Author Lauren Willig
Set between the fourth and fifth novels in her charming Pink Carnation series, Willig offers up a holiday tale centered around Turnip Fitzhugh, the bumbling but well-meaning nobleman who is often mistaken for the English spy known as the Pink Carnation. Turnip isn’t looking for trouble when he visits his younger sister at her boarding school, but when he literally runs into Arabella Dempsey, a pretty young teacher, the two find themselves drawn into international intrigue via an unlikely source: a message written in French on the wrapping of a Christmas pudding. Turnip’s own limited experiences with espionage lead him to want to check it out, and Arabella agrees to go along. What seems like a frivolous endeavor soon proves to be something else entirely when Turnip learns of a missing list of English spies in France and Arabella is attacked after a school play. Forget all the Austen updates and clones—Willig is writing the best Regency-era fiction today. This delectable, exciting holiday tale will appeal to longtime fans of the series and newcomers alike.
Review: Who better to snag the lead in a romantic comedy than Turnip our favorite vegetable from the Pink Carnation series! What a delight this book was to read. It’s an absolutely enchanting holiday mystery complete with intrigue, parties, pretty ladies and diabolical Christmas puddings. Admittedly, I am already a fan of Lauren Willig’s Pink Carnation series, but I found this book, which was cleverly squeezed between The Temptation of the Night Jasmine and The Betrayal of the Blood Lily to be my favorite thus far. I had nearly forgotten just how addicting these reads could be and I am more than eager to jump into the next adventure. In a previous tale, Mr. Fitzhugh makes an appearance as a supporting character and throughout comes across as ridiculous. I’m pleased to say that he remains ridiculous, but in the most charming way imaginable and that Arabella compliments him perfectly. Willig makes a match that even the Dowager of Dovedale would approve.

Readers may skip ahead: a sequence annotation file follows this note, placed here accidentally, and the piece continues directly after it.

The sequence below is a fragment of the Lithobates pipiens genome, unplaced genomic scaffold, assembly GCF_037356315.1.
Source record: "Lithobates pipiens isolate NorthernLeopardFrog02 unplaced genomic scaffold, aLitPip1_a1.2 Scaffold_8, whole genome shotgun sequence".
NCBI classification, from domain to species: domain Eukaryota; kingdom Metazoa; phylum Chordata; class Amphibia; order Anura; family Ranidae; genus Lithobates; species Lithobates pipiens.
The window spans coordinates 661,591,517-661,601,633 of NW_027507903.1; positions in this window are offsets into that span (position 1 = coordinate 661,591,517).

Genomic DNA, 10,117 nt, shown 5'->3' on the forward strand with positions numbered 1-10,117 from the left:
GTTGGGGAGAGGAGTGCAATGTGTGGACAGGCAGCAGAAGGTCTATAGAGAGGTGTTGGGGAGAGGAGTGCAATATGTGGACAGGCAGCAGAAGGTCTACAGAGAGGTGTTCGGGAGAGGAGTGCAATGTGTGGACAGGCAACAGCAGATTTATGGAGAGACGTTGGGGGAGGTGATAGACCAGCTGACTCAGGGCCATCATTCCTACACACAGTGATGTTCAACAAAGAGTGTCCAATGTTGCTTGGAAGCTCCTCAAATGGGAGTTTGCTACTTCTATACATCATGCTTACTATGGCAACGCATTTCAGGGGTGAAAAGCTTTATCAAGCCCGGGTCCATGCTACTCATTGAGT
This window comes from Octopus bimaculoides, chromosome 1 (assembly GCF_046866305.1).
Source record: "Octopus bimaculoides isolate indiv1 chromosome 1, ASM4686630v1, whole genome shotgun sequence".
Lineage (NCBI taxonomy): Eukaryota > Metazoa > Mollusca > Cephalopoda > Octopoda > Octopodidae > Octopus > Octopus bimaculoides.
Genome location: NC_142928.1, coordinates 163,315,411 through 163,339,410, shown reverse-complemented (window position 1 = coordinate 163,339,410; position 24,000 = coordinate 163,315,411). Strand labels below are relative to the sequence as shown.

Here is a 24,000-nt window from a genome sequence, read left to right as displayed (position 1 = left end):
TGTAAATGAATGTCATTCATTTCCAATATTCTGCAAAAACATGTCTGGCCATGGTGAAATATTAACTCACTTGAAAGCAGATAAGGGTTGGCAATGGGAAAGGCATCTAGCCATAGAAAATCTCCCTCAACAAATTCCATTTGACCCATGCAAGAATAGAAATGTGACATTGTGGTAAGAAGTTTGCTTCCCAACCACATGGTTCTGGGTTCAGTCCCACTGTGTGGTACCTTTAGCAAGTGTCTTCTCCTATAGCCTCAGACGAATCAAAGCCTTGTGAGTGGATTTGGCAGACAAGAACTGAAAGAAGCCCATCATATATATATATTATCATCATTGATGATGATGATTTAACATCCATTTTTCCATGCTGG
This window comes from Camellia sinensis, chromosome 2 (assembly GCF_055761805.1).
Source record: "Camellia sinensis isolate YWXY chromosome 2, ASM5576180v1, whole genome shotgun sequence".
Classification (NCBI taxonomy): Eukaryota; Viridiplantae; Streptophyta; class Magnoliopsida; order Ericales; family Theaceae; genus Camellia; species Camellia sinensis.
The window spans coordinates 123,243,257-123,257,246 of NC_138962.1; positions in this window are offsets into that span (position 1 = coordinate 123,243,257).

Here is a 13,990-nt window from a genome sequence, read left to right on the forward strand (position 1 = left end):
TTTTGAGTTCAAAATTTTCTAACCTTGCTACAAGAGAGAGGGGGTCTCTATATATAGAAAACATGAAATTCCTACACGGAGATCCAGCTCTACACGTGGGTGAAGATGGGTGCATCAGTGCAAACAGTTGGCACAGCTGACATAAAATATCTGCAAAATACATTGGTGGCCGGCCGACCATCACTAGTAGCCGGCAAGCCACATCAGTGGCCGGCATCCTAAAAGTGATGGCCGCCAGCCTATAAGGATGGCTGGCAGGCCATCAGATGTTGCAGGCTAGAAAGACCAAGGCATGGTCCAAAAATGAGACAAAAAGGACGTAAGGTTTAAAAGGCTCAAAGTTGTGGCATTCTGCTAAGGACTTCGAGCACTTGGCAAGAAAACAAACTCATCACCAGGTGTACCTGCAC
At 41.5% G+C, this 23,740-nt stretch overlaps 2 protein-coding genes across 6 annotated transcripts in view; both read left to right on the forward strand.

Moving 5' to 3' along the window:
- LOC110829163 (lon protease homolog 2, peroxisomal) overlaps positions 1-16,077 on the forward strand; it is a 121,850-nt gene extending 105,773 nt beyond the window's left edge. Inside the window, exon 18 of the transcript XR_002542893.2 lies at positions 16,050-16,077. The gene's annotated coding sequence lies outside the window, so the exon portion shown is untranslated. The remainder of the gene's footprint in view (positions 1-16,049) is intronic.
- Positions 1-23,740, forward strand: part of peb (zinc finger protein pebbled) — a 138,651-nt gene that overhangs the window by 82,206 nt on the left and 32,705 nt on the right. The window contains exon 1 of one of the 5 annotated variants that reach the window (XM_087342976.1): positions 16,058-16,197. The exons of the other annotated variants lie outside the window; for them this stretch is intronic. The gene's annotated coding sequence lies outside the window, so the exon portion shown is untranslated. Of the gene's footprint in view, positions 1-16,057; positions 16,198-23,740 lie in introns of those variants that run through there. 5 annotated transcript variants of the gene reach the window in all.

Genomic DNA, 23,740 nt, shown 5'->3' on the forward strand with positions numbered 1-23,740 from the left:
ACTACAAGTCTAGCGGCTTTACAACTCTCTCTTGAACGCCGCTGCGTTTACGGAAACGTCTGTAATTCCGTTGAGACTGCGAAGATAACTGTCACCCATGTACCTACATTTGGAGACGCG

I suggest reading the author’s note before beginning the story. It is most helpful. Also, if it has been some time, or if you haven’t read the other Pink Carnation stories, I suggest reviewing the character list and descriptions also located in the back of the book. It’s a very nice refresher.
A special cameo celebrity makes an appearance in this book, a Miss Jane Austen. I must say it takes guts to include a national treasure that every country wishes they could claim. Purest might be put off and I was taken back in the beginning, but Willig works the star nicely into the tale. I felt Willig honored Austen’s style and consider The Mischief of the Mistletoe a light-hearted tribute to her champion influence.